Japan medical schools 'rigged women's results'

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The emblem of the Tokyo Medical University is seen on the building's entrance gate in Tokyo on August 8, 2018.Image source, AFP
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Tokyo Medical University has admitted it acted to keep women out

At least nine Japanese medical schools manipulated admissions, in part to exclude female students, a government investigation has found.

The inquiry was launched in August, after the prestigious Tokyo Medical University (TMU) was found to have tampered with the scores of female applicants from as early as 2006.

Reports cited concerns that many women would not go on to practise medicine.

Japan's education minister said the scandal was "deeply disappointing".

"I want the universities to make immediate and courteous responses regarding the situation of the applicants," Masahiko Shibayama was quoted as saying by the Kyodo news agency after the report was published on Friday.

Japan's government has been trying to boost women in the workforce and especially into senior positions. The medical schools' sexism scandal has come as a setback.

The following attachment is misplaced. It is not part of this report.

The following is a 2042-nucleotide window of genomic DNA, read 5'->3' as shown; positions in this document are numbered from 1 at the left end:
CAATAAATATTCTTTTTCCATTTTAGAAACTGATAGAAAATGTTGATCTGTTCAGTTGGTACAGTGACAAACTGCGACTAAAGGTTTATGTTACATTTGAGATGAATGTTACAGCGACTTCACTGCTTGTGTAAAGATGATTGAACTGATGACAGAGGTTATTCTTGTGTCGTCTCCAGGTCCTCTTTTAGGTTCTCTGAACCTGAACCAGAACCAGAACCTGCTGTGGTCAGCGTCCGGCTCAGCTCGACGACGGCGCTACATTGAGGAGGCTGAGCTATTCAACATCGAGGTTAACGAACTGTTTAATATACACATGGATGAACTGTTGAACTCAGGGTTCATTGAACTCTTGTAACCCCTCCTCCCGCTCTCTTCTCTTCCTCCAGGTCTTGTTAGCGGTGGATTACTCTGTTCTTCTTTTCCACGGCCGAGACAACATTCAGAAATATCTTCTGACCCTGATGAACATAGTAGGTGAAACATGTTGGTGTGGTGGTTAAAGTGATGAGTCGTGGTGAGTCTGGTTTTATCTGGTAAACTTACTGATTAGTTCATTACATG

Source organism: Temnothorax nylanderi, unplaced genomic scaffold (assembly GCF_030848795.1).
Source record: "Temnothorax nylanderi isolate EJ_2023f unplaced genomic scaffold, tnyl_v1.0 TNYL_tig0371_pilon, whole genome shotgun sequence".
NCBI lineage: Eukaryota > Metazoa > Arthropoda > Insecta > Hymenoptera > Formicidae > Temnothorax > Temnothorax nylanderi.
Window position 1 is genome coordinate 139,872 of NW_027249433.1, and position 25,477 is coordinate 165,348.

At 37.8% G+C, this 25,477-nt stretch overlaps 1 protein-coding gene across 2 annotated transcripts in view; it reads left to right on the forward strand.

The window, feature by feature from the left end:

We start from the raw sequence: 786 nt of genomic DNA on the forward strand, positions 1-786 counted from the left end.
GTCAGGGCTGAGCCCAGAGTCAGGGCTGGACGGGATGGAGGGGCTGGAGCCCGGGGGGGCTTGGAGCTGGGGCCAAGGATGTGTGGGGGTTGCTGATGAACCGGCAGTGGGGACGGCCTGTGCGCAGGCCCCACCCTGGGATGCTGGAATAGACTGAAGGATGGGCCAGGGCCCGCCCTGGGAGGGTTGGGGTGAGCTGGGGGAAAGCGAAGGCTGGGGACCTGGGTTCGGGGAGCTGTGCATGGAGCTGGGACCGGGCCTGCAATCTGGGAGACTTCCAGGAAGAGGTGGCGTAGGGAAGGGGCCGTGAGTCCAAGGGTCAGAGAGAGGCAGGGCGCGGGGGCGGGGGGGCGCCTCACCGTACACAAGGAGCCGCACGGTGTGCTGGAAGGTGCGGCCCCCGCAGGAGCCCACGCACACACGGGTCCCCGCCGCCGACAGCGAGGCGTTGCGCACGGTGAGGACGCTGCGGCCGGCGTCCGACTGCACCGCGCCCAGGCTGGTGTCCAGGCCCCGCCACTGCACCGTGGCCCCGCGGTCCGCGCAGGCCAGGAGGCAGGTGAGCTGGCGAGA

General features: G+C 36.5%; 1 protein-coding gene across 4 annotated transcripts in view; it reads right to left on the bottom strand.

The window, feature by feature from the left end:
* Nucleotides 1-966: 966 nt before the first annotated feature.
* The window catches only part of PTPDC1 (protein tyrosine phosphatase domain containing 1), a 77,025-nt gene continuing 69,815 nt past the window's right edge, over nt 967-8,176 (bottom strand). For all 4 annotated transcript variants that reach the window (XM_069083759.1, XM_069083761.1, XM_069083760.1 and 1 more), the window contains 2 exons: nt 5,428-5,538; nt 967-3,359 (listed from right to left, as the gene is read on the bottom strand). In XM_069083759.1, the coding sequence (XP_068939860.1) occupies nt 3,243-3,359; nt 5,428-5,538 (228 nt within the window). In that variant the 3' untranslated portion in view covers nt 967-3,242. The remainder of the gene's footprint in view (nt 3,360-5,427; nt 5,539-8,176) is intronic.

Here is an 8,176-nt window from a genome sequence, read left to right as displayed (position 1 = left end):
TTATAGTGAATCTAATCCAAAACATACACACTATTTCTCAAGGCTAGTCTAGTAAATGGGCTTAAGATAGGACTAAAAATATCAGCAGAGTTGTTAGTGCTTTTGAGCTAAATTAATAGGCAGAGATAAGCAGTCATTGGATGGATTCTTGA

The revelations about TMU in August sparked a national outcry, and in response the education ministry looked at the entrance exams of 81 medical schools.

According to the Asahi Shimbun newspaper - 10 universities were identified has having held "inappropriate entrance exams" - meaning students were treated different based on characteristics including their age or sex.

It said nine universities, including TMU, Kitasato University and Juntendo University, were guilty of such practices. A tenth, the St Marianna University School of Medicine, was also named but has denied any wrongdoing.

"Each university must deal with the matter swiftly and thoroughly," Mr Shibayama said, according to the Asahi Shimbun.

Image source, Reuters
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Tokyo Medical University apologised in August for "betraying" the trust of the public

The investigation found other improper practices, including universities favouring the children of alumni and being biased against those who had sat the entrance exam multiple times.

Back in August the Yomiuri Shimbun newspaper quoted an unnamed source saying officials at TMU had adopted a "silent understanding" to reduce the number of female entrants over concerns female graduates were not going on to practice medicine in employment.

"Many female students who graduate end up leaving the actual medical practice to give birth and raise children," the source told the newspaper.

Earlier this week Juntendo University said it set the bar higher for women because they were better at communication than men and would have an advantage in the face-to-face interview component.

Twenty-four women are calling for the TMU to pay them 100,000 yen ($880; £700) in compensation. More than 40 applicants from the 2017 and 2018 entry rounds have now been accepted for entry after the university made contact with 101 candidates, AFP news agency reports.